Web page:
GM said Wednesday that it would be partnering with truckmaker Navistar to make hydrogen fuel-cell-powered semi-trucks and that they would start testing them next with the trucking company J.B. Hunt. This is the kind of quiet evolution that we’ll be seeing more and more.
That’s because things like this are part of the reason some people are very, very excited about hydrogen fuel cells, as they can power vehicles that are impractical to switch to battery-electric technology. Think bigger and heavier vehicles, like semis, airplanes, and boats; not necessarily cars. The bigger vehicles would benefit from the speed of hydrogen refueling since in commercial use there’s also not always tons of downtime.
Which is what GM is thinking as well:
Here’s a bit more from the Associated Press:
Navistar says its trucks will be able to go more than 500 miles (800 kilometers) on a single charge and can be refueled in less than 15 minutes.
None of the companies would give financial details of the collaboration. GM, which has been researching hydrogen fuel cells for 50 years, has stated in the past it wants to develop markets to sell its new technologies to other companies. Navistar said it would take a minority stake in Longview, North Carolina, based OneH2.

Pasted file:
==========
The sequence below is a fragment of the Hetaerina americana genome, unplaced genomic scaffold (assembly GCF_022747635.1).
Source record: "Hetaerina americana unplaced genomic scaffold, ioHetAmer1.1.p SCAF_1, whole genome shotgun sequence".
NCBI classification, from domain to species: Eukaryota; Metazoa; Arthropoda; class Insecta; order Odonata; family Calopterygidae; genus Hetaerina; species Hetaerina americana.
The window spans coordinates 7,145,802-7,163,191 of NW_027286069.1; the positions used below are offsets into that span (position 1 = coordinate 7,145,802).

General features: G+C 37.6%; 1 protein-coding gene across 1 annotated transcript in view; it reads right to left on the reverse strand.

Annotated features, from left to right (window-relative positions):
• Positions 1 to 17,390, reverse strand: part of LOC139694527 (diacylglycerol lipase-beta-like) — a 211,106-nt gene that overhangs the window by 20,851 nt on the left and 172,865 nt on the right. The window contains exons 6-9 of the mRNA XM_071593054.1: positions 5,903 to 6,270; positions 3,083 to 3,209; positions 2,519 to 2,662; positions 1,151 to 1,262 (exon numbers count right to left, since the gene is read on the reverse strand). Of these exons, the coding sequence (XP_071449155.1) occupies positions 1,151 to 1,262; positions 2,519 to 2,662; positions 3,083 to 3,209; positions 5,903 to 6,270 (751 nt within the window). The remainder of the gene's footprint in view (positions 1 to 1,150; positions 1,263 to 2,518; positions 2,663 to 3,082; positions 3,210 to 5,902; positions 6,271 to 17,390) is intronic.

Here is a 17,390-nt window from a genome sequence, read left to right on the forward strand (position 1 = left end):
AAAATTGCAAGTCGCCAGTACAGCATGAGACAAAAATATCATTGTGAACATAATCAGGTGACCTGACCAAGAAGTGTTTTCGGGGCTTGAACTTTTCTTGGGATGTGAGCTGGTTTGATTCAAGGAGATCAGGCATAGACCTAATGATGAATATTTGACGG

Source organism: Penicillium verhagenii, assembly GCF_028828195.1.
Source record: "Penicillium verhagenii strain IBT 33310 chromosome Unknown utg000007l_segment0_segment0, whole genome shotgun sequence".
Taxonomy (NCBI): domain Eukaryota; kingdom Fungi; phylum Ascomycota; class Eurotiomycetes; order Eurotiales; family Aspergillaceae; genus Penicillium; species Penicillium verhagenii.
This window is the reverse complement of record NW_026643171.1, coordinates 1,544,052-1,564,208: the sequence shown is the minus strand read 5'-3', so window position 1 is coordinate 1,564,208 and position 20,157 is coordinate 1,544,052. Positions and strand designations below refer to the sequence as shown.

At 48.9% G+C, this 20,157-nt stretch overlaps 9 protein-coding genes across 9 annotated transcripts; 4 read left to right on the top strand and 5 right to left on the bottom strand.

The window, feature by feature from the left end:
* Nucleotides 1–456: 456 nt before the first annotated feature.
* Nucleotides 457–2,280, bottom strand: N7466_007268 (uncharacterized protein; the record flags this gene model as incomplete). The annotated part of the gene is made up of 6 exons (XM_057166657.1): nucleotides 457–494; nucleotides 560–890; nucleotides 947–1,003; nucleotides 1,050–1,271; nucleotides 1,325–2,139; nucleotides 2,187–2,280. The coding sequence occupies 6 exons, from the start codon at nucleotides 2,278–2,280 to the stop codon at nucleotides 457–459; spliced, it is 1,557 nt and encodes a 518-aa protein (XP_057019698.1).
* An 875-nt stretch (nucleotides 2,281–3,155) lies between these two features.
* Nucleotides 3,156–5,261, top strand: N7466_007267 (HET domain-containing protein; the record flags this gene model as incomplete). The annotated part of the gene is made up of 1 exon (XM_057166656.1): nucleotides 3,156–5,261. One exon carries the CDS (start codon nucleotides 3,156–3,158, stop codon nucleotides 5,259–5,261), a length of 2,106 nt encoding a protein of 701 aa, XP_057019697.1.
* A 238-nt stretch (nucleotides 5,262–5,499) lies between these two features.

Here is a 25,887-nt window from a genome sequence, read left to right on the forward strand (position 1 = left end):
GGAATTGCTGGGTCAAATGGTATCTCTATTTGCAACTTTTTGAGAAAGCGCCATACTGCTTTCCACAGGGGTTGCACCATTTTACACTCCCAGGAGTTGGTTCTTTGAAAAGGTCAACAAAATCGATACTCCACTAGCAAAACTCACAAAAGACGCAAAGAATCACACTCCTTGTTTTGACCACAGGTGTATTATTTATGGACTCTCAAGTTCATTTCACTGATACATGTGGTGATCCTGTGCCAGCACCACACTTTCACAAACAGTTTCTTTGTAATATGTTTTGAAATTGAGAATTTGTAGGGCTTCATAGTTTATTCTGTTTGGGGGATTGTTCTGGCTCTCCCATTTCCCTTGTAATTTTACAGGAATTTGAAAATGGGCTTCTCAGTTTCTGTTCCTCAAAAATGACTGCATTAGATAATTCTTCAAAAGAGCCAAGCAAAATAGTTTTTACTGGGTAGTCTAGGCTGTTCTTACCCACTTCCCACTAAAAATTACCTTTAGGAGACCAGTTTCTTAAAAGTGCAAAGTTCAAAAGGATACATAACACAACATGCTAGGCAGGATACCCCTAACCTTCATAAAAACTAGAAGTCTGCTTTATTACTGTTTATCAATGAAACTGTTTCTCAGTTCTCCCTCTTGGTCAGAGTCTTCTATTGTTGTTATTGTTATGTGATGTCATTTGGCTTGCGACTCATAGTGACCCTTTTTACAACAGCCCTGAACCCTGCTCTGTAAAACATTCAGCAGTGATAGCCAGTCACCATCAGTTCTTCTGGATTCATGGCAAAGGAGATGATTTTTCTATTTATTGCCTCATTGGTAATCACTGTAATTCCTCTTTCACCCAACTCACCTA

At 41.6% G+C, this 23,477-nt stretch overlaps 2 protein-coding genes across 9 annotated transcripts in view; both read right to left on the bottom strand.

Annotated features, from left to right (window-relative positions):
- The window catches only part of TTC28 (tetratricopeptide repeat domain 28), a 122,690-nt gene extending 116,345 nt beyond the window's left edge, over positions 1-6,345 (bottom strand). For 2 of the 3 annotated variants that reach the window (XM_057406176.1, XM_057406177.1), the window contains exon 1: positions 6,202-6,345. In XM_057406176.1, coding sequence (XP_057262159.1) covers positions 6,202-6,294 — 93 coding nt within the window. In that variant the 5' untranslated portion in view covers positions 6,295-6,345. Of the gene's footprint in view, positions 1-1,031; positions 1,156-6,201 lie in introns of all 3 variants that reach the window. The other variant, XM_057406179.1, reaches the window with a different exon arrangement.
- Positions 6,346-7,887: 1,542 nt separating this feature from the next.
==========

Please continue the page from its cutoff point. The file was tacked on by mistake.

The companies said the cost of running Navistar’s International RH fuel cell electric vehicles is expected to be comparable to diesel in certain markets.
They are expected to be commercially available sometime in 2024 to run routes with OneH2 refueling stations along the way.
The main knock against hydrogen fuel cell is that hydrogen is expensive, takes a lot of energy to harvest, is hard to transport and the infrastructure for it simply doesn’t exist in the United States outside of a small pocket of California. And all of those criticisms are valid, but they also all sound like problems that can be solved as the technology scales. I don’t really know if hydrogen fuel cell will be nothing in 50 years or everything, but that’s the thrilling part of living through this vast transformation.